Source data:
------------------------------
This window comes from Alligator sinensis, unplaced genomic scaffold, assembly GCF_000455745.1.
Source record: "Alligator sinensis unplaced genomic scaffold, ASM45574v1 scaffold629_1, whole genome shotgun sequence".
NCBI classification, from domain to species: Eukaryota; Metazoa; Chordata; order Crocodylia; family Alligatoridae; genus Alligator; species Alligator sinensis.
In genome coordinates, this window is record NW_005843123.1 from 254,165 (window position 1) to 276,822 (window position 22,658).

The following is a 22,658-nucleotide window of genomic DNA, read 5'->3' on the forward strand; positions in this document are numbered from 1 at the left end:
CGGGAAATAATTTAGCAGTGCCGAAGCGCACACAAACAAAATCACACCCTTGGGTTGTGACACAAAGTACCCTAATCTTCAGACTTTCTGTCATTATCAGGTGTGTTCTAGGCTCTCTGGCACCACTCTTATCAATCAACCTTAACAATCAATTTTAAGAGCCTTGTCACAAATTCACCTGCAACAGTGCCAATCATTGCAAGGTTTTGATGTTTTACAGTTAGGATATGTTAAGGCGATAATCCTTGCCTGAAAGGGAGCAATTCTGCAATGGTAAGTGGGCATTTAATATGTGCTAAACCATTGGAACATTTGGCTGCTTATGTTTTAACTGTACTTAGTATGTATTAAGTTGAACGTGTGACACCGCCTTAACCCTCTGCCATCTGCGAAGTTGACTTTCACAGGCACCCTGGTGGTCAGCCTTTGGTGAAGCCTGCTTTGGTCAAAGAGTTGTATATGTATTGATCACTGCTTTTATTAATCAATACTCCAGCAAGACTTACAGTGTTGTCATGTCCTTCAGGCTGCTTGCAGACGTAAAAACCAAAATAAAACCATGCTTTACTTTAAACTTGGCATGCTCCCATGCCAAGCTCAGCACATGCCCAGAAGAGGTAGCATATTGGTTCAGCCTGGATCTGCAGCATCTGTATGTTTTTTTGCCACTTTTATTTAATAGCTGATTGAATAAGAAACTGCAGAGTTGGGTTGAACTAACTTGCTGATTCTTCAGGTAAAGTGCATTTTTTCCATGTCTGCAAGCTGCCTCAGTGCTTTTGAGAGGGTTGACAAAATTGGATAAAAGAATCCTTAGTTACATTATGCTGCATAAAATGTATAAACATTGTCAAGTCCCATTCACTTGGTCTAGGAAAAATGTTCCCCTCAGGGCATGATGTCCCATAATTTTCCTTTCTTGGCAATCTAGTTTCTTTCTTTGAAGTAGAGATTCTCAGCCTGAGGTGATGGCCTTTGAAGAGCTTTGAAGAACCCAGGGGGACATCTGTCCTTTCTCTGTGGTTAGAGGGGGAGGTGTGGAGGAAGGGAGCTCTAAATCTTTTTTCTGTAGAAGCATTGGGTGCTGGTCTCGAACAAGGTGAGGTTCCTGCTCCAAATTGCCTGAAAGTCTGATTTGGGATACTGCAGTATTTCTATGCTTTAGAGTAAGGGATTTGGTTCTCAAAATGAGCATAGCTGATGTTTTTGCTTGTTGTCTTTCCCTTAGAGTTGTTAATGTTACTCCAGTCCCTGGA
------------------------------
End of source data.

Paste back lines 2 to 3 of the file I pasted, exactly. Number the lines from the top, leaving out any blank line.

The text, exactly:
Source record: "Alligator sinensis unplaced genomic scaffold, ASM45574v1 scaffold629_1, whole genome shotgun sequence".
NCBI classification, from domain to species: Eukaryota; Metazoa; Chordata; order Crocodylia; family Alligatoridae; genus Alligator; species Alligator sinensis.